13. The most frequently asked question dropped into The Satchel was answered before I could get around to it. Matthew Fairburn will be our next Sabres beat reporter. He replaces John Vogl, who transitioned to The Athletic’s copy desk last month. As much as I hate that John won’t be writing anymore, I’m excited about Matthew’s return. I’ve missed him since he left the Bills beat to cover the Patriots closer to his Massachusetts hometown. But he couldn’t stay away. With that settled, let’s see what else is on your minds lately. Is there any truth to the rumor of the Pegulas selling the Sabres? If so, who are potential buyers and what is the risk of relocation? — Adam Z. Now that the details of the Bills’ new stadium have been finalized, do you believe the Pegulas will sell the Sabres, or sell part of the team? — Joey M. Much to the bemusement of the Pegulas and their executives, these rumors have been roiling in Western New York for about a year. People I trust on many matters assure me they’ve heard on good authority the Pegulas are selling the Sabres, are selling a piece of the Sabres, need to sell the Sabres, will sell the Sabres once the Bills’ stadium deal is finalized, will sell the Sabres, sell the Sabres, sell the Sabres. Even so, I never take second- or third-hand information as gospel. Hell, I don’t always believe first-hand information from my mother. Terry Pegula doesn’t sound like someone who’s about to sell the Sabres. (Mark Konezny / USA Today) The Pegulas and their top lieutenants have been 100 percent consistent each time I’ve gone to them to vet any tip the Sabres are on the market. In March at the NFL owners’ meetings, Pegula Sports and Entertainment executive vice president Ron Raccuia told a bank of television cameras and reporters’ microphones the Sabres are not for sale. He was succinct and short when asked: “No.” As someone who’s cognizant of semantics — I’ve dealt with Don King and Darcy Regier for a living — I know how words can be minced. Was Raccuia saying the Sabres are not for sale at this very moment? He didn’t say they won’t be for sale eventually, did he? So I asked him again over the weekend. Raccuia reiterated the Sabres are not for sale, “not today and not once the stadium deal is finalized.” I’ll also add I had a lengthy, off-the-record Sabres conversation with Terry Pegula at the NFL owners’ meetings, just chit-chat about the club and where he thinks they’re headed. Since he wasn’t being interviewed, I won’t share any specific comments Pegula made, but I don’t think he would mind me noting his excitement about the Sabres’ future and that he didn’t sound one bit like a man who wasn’t going to remain the owner. Will acoustical engineers be involved in the design/construction of the new stadium to weaponize the crowd noise? — Matthew M. “Weaponized crowd noise” sounds pretty badass. I’m unsure if heads of opposing quarterbacks will explode inside their helmets, but Raccuia tells me that, yes, you’re onto something. He says sound folks are working with the design team at Populous, the architecture firm hired by the Bills. Who’s on the Mount Rushmore of entertaining Buffalo sports figures to interview during your career? — Will S. Daniel Briere: This was perhaps the most important professional relationship of my career. Briere, the Sabres co-captain during their back-to-back Eastern Conference Final seasons, treated me with great respect. He trusted me with information most athletes are skittish about sharing. Briere’s teammates took note of this and, along with leaders such as Chris Drury, Jay McKee and Martin Biron, realized “if these guys can trust Tim, then I can too.” Stevie Johnson: The first Bills receiver to gain 1,000 yards in consecutive seasons was flamboyant, engaging, funny and insightful. He didn’t hide after difficult losses. I’ll never forget the raw emotion when he insisted on addressing his dropped touchdown against Pittsburgh in 2010. That resonated with me. You never knew what he might say, like when he said after a 2012 loss in Indianapolis that Chan Gailey should stop calling plays and let Ryan Fitzpatrick do it. Johnson was one-of-a-kind. Lee Smith: The most DGAF, hilarious player I’ve ever covered. Rob Ray and Richie Incognito were monastic by comparison. Nobody could crow after a victory like Smith, but he was straightforward after losses too. Plus, he knew he didn’t need to censor himself when cameras weren’t around. So he unleashed his words more than he uttered them, Ohio Valley euphemisms and all. Lindy Ruff: Nobody channeled media influence back into his team like the Sabres’ most successful coach. After practices, we spoke with Ruff before we were allowed into the dressing room. This allowed him to set the agenda for that day’s coverage by offering up an insightful angle or saying something provocative. He wasn’t above calling out a player by name in hopes of motivating him. On game nights, NHL rules mandate quick player access, meaning Ruff would talk later. It was common for me to think, entering Ruff’s postgame news conference, that I knew which player quotes would carry my story, only to have him command the headline. What do you miss most about the sports journalism world, pre-Twitter? — Matthew L. Thankfully, this isn’t the case at The Athletic much — we are given time to devise unique angles and report them out through research and interviews — but the immediacy of social media has damaged print journalism in general. The form has deteriorated because the writing process is increasingly rushed. A priority on churning out quick copy has eclipsed effective reporting. Twitter propelled the rise of quick-hit insiders, who shovel injury updates and contract extensions into two sentences and then move on to the next fleeting scoop. This, in turn, has emphasized aggregation. Many beat reporters have lost the drive to break news. Some don’t even try to compete anymore. Editors push them to simply type up information broken by bigger outlets. Networking becomes less important in that scenario. Digging for facts gives way to delivering a distant, navel-gazed take. Again, that’s a general observation. There remain myriad talented print journalists out there worthy of admiration. What is your favorite sport to cover? You write so well it’s hard to tell. I’m going with boxing. Your thoughts? — Joseph B. That’s incredibly kind of you to write, Joseph. The appearance of knowledge is critical in my profession. In March, I had to fake my way through NCAA basketball coverage and felt a tad awkward back in the Sabres press box after all that time away. My basketball and hockey muscles have atrophied after covering the NFL so much the past 15 years. Boxing is tucked even farther back in my cobwebbed skull. I used to be able to recite the top three or four fighters in most weight classes. Now, I don’t recognize all the names on the pay-per-view cards. But for a single event? Nothing has gotten me more juiced to write than boxing. The energy is unmatched. Surrounded by those ropes is a whorl of ego, fear, survival and blood condensed into just an hour, yet the fight can end any second. Whatever transpires in the ring always seemed to pass right from my eyes into my keyboard more than any Super Bowl, NHL postseason or croquet match I’ve covered. Where do you think the Sabres end up in the standings next year? Lotto team, about the same, bubble but out, No. 8 seed? How much of your answer is dependent on who they get between the pipes? Can you even hazard a guess without knowing who will be in net? — Michael F. Buffalo’s goaltender plans are crucial to assessing 2022-23, but let’s talk this out … The Sabres finished their campaign with smiles, a strange phenomenon for a club that didn’t reach the playoffs for a bazillionth straight spring, but the attitude underscores rising belief in the future. Players are buying in to the organization. That’s why I’m confident the Sabres will neither be a lottery team again nor tread water. The Sabres will be better. Young regulars will develop. Top prospects should emerge as full-time NHLers. Leaders such as Kyle Okposo and Alex Tuch will continue to mold an identity of respect. Can I then skip over the bubble option and put them in the playoff field next season? No, I can’t get there, especially without knowing the goalie situation. The Sabres still finished 25 points out of a wild-card berth this year. That’s a lot of points to make up. So my prediction is going to be, barring a dramatic move between the pipes, a bubble team that keeps games meaningful into April for the first time since iPhone 4. Ukko-Pekka Luukkonen is the safe answer for who’s in goal for the Sabres for their season opener. (Timothy T. Ludwig / USA Today) Who is in goal for the Sabres in the season opener? Both safe and unexpected answers preferred! — Mark N. The safest answer is Ukko-Pekka Luukkonen. He’s on the roster. He’s in their plans. He’s ready to be an NHL goaltender. Is he the backup? Maybe, but he’s the only legitimate name I can work with at the moment. As for veteran free agents, these played more than 20 NHL games and aren’t named Craig Anderson or Dustin Tokarski: Darcy Kuemper, Avalanche Marc-Andre Fleury, Wild Jack Campbell, Maple Leafs Mikko Koskinen, Oilers Ville Husso, Blues Scott Wedgewood, Stars Martin Jones, Flyers Thomas Greiss, Red Wings Casey DeSmith, Penguins Braden Holtby, Stars A few interesting trade possibilities: John Gibson, Ducks Connor Hellebuyck, Jets Semyon Varlamov, Islanders Unexpected but fun to consider? Trading for Jonathan Quick, who’s entering the final year of his contract and with Cal Petersen emerging in Los Angeles, trading for old friend Robin Lehner or re-signing Malcolm Subban to open the season by singing both national anthems before pulling his mask down for the faceoff. As a lifelong Bills fan who has never been to Buffalo, which game would you pick on the schedule to attend this year and why? Not a huge fan of freezing weather, but would a late November/December game give me a more authentic experience? — Dan M. All three AFC East home games happen from Dec. 11 on. They all could be mismatches anyway. Rule those out. That said, don’t overrate the late summer/early autumn weather. You never can tell. While that’s my favorite time of year in Western New York, anybody who banked on warmth and sunshine last year at Highmark Stadium was disappointed by rain and/or wind most games. I’ll offer two suggestions based on degrees of mayhem. Both games are against NFL bluebloods with spirited, traveling fan bases that will create a wild atmosphere. Week 5 against the Steelers on Oct. 9: Ben Roethlisberger’s retirement takes some pizzazz out of the matchup, but the Bills-Steelers series has been entertaining. The Bills won prime-time games against the Steelers in 2019 and 2020, but lost to them last year on opening day. Week 8 against the Packers on Oct. 30: A marquee quarterback matchup between Josh Allen and two-time reigning MVP Aaron Rodgers on “Sunday Night Football.” If you dare to immerse yourself into a full-tilt, bonkers experience, then try this one. Bills Mafia will have been partying all day by kickoff — on Halloween weekend, no less. If Sean McDermott suffers another game-management snafu like kicking out of the end zone or running prevent D, can you see Brandon Beane ever breaking up with him? — G Preston R. The call wouldn’t be Beane’s to make. In the Bills’ organizational structure, Beane and McDermott answer to ownership individually. Any decision to part ways with McDermott would be made by the Pegulas. Or, in an indirect way, by Josh Allen. One can argue the franchise quarterback has overtaken McDermott as the most influential member of the organization. Buffalo’s dreams ride on Allen’s shoulders. McDermott and Beane have acquiesced to Allen’s wishes when it came to promoting quarterbacks coach Ken Dorsey to offensive coordinator and were willing to name backup Davis Webb the next quarterbacks coach to keep Allen as comfortable as possible. I don’t see Allen as someone who will dictate demands to management, but if he ever feels the need, then I bet the front office will listen. Bills safety Jordan Poyer had five interceptions in 16 games last season. (Rich Barnes / USA Today) Is Jordan Poyer an outlier regarding “it’s time for me to get paid,” or will this spread and break apart the Bills before they can become big winners? — Fletcher D. Poyer’s contract stance doesn’t concern me. He is underpaid, and this is the best time for him to strike. He was voted All-Pro, turned 31 in April and has one year left on his contract. Poyer is scheduled to make $6.7 million in base salaries and bonuses, ranking 24th among all safeties in Spotrac’s contract database. McDermott has been diplomatic about Poyer’s absence from offseason workouts, and his teammates won’t resent him for staying away. They want him to make the money he deserves. Hi, Tim. I’m still moved by your Bjorn Nittmo article. The former Bill I wonder about is Brad Butler. It’s rare that a starter retires before the big contract. Have you ever heard about what happened to him? He said he was leaving to serve country, education and community at the time. — Superball P. You’ve done a great job at some really in-depth character stories. Are there any drought-era players that you would like to interview but haven’t? — Brendan F. Thank you for remembering the Bjorn Nittmo stories I wrote for the Buffalo News. I’m proud that his family trusted me to share the story of how his head injury impacted them all so severely. The connection I made with the Nittmos changed my life. I combined the above questions because the answers are directly related. I have wanted to tell Butler’s story since he retired after the 2009 season at 26 years old, but Buffalo’s former right guard wanted to leave that life completely behind. He wants to remain anonymous in his new life. Butler, a fifth-round pick in 2006, played only two games as a rookie. He won the job out of 2007 training camp and started 31 games. A knee injury in Week 2 ended his 2009 campaign. Butler majored in government at Virginia and was an intern in former U.S. representative and Bills Wall of Famer Jack Kemp’s office. My 10-year old son has reignited my interest in sports cards. The game has changed in the last 30 years. Were you a collector as a “yute”? Any player card you chased or held sacred? Interesting sports card/memorabilia stories you’ve encountered across your beats? I’ve learned that the market on Buffalo athletes is hot for cards at this time. QB17 fetches a nice price. It’s been fun getting excited about cards again. I look forward to once again wondering what in the heck we’re going to do with all of these cards in a decade or so. For now, we’ll continue the chase for the rare finds of top Bills/Sabres players! — Kurt C. Bubblegum cards were my introduction to sports and played a pivotal role in my career. I wasn’t much of a reader, but I devoured every statistic and anecdote on the back of each card I saw. I still have most of them, although a flooded basement a couple years ago sent some boxes to the recycling bin. A friend bought a pack of 1979 Topps football cards at a bodega and — upon not finding any of his beloved Browns — gave the bunch to me. I was hooked. I spent all of my allowance, looked for glass bottles to return for 10-cent deposits, kept my eye out for loose change around the house, begged my mom to buy a pack of football or baseball cards every time she went to the supermarket. I found team addresses in an almanac and mailed my doubles to players in hopes of an autograph. Expos catcher Gary Carter had a policy of answering all fan mail, so he was a frequent target. Bears running back Walter Payton, Seahawks receiver Steve Largent, Dodgers first baseman Steve Garvey and Orioles manager Earl Weaver are others I remember fondly. In my teens, I fell in love with Dwight Gooden and Bo Jackson. My goal was to collect every version of their cards, but as the number of variants exploded, I abandoned my mission in the early 1990s. My son has a modest collection that he enjoys, but, as I type this, I realize he never has bought a pack on his own volition. I’ve bought them all as birthday or Christmas gifts and then enjoy checking out the haul after he’s torn through them. It’s super cool that this generation of Western New York kids like your son can get excited about collecting Bills and Sabres cards after so many long years of hoping those EJ Manuel, Sammy Watkins and Tyler Myers rookies would pan out.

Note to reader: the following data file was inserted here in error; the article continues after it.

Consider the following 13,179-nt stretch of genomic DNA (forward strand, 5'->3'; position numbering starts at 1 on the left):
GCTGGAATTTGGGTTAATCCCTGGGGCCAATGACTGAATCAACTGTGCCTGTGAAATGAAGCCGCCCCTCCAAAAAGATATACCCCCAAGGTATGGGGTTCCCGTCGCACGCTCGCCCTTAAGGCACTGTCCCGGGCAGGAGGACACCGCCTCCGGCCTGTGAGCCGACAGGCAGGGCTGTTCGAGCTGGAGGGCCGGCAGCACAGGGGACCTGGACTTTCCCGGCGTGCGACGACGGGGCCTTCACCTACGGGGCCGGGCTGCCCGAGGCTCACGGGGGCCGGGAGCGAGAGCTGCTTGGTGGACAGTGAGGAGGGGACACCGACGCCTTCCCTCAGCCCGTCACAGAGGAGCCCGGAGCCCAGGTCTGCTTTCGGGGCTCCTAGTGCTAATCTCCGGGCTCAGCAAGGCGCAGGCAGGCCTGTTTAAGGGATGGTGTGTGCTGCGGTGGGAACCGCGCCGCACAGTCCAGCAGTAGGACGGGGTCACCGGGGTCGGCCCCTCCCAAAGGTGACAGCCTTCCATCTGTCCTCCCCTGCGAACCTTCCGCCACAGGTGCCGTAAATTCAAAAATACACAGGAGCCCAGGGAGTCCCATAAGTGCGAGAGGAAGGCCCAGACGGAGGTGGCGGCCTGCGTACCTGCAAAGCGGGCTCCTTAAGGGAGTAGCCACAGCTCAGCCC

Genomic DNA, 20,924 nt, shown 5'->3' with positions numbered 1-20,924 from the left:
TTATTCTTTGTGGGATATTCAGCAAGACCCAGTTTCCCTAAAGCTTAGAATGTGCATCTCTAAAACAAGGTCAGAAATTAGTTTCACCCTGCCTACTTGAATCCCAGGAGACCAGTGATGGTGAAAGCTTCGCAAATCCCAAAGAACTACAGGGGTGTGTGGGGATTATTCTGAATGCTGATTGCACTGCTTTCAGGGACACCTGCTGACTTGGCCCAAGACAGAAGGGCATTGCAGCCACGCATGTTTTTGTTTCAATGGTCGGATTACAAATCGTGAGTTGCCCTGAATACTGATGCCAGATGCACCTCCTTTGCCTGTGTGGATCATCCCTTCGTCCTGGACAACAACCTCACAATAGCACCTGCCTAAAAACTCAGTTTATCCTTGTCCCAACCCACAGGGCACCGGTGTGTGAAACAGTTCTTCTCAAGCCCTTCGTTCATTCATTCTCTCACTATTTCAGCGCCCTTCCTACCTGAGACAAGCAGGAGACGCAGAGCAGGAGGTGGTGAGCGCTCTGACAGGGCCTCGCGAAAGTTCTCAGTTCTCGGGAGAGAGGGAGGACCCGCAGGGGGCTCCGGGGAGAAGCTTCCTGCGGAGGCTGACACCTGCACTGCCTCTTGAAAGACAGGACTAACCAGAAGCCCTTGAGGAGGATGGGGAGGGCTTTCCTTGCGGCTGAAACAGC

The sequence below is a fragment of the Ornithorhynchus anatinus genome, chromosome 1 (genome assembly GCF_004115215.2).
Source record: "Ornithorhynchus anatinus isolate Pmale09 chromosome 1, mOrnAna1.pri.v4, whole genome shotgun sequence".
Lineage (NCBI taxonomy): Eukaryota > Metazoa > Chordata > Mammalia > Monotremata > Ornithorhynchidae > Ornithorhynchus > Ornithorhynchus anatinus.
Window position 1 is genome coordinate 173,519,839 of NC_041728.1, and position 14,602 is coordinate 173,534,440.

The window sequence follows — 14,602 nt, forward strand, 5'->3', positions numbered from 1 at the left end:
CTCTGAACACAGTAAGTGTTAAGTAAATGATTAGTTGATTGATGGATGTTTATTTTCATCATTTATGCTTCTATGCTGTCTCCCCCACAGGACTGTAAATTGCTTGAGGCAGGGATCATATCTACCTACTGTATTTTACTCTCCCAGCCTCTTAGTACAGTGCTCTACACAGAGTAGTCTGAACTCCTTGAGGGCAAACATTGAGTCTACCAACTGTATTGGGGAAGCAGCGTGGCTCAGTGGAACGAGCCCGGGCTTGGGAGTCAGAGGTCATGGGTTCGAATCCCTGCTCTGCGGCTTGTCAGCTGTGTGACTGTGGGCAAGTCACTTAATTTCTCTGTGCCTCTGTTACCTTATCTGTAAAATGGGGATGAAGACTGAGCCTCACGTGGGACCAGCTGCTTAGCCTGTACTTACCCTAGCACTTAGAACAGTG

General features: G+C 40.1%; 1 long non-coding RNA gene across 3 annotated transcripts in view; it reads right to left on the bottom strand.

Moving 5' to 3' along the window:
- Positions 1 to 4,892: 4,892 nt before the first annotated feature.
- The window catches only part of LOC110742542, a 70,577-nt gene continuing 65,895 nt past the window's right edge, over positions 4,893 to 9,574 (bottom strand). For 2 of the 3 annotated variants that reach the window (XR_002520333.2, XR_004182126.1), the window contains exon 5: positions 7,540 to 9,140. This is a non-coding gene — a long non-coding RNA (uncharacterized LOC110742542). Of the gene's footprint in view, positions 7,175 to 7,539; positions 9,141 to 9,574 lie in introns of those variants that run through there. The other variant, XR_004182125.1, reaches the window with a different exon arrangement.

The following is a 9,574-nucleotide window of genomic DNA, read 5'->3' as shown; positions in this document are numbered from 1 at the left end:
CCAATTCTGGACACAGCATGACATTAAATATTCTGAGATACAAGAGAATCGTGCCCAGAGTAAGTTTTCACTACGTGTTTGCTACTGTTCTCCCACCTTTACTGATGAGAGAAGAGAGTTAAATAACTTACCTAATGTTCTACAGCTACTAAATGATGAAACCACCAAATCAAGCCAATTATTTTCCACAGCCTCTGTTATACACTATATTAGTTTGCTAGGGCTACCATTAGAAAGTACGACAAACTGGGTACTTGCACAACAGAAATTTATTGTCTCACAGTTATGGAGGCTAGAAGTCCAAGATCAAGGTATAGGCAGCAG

14. This entire load of shit is based on some biased asshole's "estimate" for which there is no methodology provided. Its just another lie in the long line of garbage posted by sakoflies. As usual, if this steaming pile of dogshit had one ounce of validity, someone would be in court providing the evidence and have the outcome changed. Wake us up when that happens.
  15. anyone know who was the president during the 2020 census??
  16. eat shit MAGAT, you and sackoflies are the only ones in this thread on your knees to a politician.
  17. "If we had confidence that the president did not commit a crime, we would have said so." Mueller explained that his office was bound by Justice Department regulations that prohibit a sitting president from indictment: “Charging the president with a crime was therefore not an option we could consider.” He was and is guilty of obstruction of justice, among other things. He got off on a bullshit technicality, which will not be available to him in Fulton Co, GA. But go ahead and keep swallowing his mushroom, you need to keep up with Fanback.
  18. Eat a bag of dicks, MAGATs Mr. Durham used the case to put forward a larger conspiracy: that there was a joint enterprise to essentially frame Mr. Trump for collusion with Russia by getting the F.B.I. to investigate the suspicions so reporters would write about it — a scheme involving the Clinton campaign; its opposition research firm, Fusion GPS; Mr. Sussmann; and a cybersecurity expert who brought the odd data and analysis to him. That insinuation thrilled supporters of Mr. Trump who share his view that the Russia investigation was a “hoax,” and have sought to conflate the actual inquiry with sometimes thin or dubious allegations. In reality, the Alfa Bank matter was a sideshow: The F.B.I. had already opened its inquiry on other grounds before Mr. Sussmann passed on the tip, and the final report by the special counsel, Robert S. Mueller III, made no mention of the Alfa Bank suspicions. But the case Mr. Durham and his team used to float their broad insinuations was thin — one count of making a false statement in a meeting with no other witnesses or contemporaneous notes. The evidence and arguments the lead prosecutor, Andrew DeFilippis, and his colleagues marshaled fell flat with the 12 jurors, who voted unanimously to find Mr. Sussmann not guilty.
  19. 3+ years and he couldn’t even convict one guy for one lie. Sad! Michael Sussmann Is Acquitted in Case Brought by Trump-Era Prosecutor